How Three Travel Agents
See the Future of Travel
THURSDAY, MAY 7, 2020 -- Long an essential part of the mobile and monied Americans' cadre of personal advisors, travel agents have strong opinions on when, where and how we'll get moving again.

And they should know about how slowly Americans are moving just now. For the week ended May 3, the travel agent clearing house, the Airline Reporting Corporation, says airline sales are down 89.5 percent. Year-over-year, the decline is more than 40 percent.

If nothing else, that has given agents from coast-to-coast some downtime to talk, so I discussed issues great and small with three of them.

"Airlines will block the middle seat, a plus for business travelers, but now the question is for how long," says Les Burger who, with his wife Nancy, owns Ladera Travel in Menlo Park in the San Francisco Bay area. "And flight frequencies will remain way down," Burger notes. "Before COVID-19, United had 10 to 12 flights daily from San Francisco to Newark. Now just two. The days of the commuter flights are gone for now."

Working from home these days to comply with California's stay-at-home order, Burger says flight bargains are plentiful. With a two-day advance purchase for midweek flights, a non-refundable coach seat on that San Francisco-to-Newark run is below $400 one-way. Normally it would be $794 one-way, says Burger. One-way business class is $689, down from nearly $1,600, he adds.

Where to stay when you get to New York, still the epicenter of the pandemic? A recent Wednesday at the Marriott Essex House on Central Park, also booked two days in advance, was $469 plus tax. Burger says it would usually be at least 50 percent higher. Other Manhattan hotels Burger checked--including the Grand Hyatt above Grand Central Terminal and Marriott Marquis in Times Square--were shuttered.

Burger doesn't see the death of business travel even after companies have discovered the benefits of services such as Zoom. "We've had videoconferencing for years," Burger says, "but law firms, executive search operations and venture capitalists still want that physical presence. The personal, face-to-face conversations after meetings [is where] business is really conducted."

He sees "pent-up demand" for travel, but believes travelers will "test the waters" by taking trips close to home. Burger figures families will want to return to "iconic" properties in Hawaii or the Napa Valley. "They don't want to travel to exotic places right now." Other travelers will stay at home until a vaccine is found and widely available. Some, however, will "want to get something on the books" for summer, knowing they can cancel.

The former chairman of the Association of Retail Travel Agents, Sally Watkins only books leisure travel. Her biggest problem? "Getting people back home since you couldn't get flights to or back from Europe."

Her agency in Austin still spends a good chunk of time sorting out airline travel refunds for flyers. "All have a different policy and no trip insurance covers pandemics. But [sometimes] you can get future use of the money."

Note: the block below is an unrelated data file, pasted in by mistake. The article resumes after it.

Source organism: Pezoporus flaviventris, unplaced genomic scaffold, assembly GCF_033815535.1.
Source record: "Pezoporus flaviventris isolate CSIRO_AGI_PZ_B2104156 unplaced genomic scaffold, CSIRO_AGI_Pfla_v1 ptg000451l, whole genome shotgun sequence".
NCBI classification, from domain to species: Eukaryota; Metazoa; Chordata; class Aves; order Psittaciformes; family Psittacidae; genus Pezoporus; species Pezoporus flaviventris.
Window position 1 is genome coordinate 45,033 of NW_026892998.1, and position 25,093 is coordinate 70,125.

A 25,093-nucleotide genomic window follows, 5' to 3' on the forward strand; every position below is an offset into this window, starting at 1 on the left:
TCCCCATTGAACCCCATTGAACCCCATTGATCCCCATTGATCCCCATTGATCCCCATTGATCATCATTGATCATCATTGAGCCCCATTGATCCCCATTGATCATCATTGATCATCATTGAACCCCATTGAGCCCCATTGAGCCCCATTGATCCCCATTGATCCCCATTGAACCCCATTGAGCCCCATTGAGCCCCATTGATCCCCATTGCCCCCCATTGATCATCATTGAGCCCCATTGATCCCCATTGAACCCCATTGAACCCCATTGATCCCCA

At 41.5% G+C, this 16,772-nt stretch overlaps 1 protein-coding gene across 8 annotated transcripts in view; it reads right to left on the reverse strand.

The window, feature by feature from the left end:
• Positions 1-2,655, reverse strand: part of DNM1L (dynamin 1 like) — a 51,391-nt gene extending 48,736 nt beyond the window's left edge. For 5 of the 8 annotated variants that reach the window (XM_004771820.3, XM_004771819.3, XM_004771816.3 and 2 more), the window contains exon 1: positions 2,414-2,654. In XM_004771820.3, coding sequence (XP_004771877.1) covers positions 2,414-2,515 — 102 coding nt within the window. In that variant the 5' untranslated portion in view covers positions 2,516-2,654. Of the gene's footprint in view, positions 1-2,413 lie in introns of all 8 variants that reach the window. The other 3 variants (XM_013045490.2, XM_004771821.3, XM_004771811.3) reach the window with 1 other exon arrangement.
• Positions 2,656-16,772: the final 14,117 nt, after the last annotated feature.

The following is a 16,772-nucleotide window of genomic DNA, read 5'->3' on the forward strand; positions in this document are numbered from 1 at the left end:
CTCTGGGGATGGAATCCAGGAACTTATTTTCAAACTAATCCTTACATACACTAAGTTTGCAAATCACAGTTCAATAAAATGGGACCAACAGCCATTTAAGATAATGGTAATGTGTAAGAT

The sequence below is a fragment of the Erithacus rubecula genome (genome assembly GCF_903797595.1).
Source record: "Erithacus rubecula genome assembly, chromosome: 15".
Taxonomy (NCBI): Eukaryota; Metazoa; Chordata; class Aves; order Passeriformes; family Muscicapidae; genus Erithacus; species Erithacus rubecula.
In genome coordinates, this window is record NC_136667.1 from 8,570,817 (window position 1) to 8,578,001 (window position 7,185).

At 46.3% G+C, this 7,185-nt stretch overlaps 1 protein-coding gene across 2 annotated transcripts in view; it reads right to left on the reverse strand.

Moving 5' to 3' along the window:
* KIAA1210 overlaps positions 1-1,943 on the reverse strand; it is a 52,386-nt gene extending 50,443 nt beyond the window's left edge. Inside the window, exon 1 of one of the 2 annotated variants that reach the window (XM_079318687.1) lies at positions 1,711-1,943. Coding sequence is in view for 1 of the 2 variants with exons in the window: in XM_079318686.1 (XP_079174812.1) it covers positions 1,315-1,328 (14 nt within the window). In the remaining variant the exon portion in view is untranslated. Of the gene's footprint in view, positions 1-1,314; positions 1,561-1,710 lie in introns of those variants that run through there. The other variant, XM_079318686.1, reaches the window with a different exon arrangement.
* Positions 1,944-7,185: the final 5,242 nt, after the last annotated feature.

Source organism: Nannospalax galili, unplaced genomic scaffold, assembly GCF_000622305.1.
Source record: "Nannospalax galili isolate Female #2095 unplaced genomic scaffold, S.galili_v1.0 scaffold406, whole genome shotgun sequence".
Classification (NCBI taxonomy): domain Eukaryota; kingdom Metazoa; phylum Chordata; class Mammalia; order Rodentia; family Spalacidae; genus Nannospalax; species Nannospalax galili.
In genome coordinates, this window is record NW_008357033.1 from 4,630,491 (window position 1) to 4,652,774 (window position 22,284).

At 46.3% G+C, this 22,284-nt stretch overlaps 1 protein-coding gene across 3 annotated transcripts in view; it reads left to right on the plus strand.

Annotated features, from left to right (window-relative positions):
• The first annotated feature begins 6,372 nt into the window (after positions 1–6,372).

Watkins agrees that frequencies on even the most popular airline routes "will be very slow coming back." But she doesn't have a fix on ticket pricing if middle seats are off-limits and frequencies remain depressed.

She believes the cruise sector will be travel's slowest sector to rebound. Ditto for tour companies that use motorcoaches where space is tight. One potential bright spot: domestic cruises on the Mississippi and the Great Lakes. They'll see the first travelers wanting to "put their toe back in the water," Watkins explains. Diehard cruisers will book river itineraries in Europe and Asia, but "people will be dubious about the mass cruises with the big buffets or any all-inclusive resorts."

Jeffrey Erlbaum, the owner of ETA Travel in the Philadelphia suburbs, thinks that travel agents' "ability to save time and money and cut through the chaos of DIY planning" will boost business. "Travelers today--business or leisure travel--won't stand in line or wait on the phone for two hours when their flight is cancelled. [Travel agents] are coming back and a transaction or management fee is worth it."

Erlbaum figures leisure travelers will be first to hit the road because they've been cooped up in their homes. Business travel, where he does 80 percent of his bookings, will follow shortly after. He notes that airline Web sites have gotten too complex and too time-consuming and "they're always hiding the refund options."

Businesses will always need C-suite travel and there are more mundane needs, too. The manager of the Appleton, Wisconsin, store has to fill in for the manager of the Cleveland store and he or she needs a hotel and a rent-a-car on short notice, he explains.

The owner of ETA Travel for the last 22 years, Erlbaum cannot "imagine airlines blocking middle seats for long. Maybe on a temporary basis, but I can't see them giving up that much revenue."

Erlbaum is betting that travelers will drive to a destination if it's six hours or less. Locally, he expects business travelers will take Uber or Lyft rather than rent a car and park it in a pricey lot during a day-long meeting. There is much "greater emphasis" on lodgings being spotlessly clean while he's seeing cancellations for previously booked cruises on larger ships.

How is he personally dealing with being cloistered at home? "I'm exercising a lot more by dog walking, but my alcohol and food consumption is up," he admits.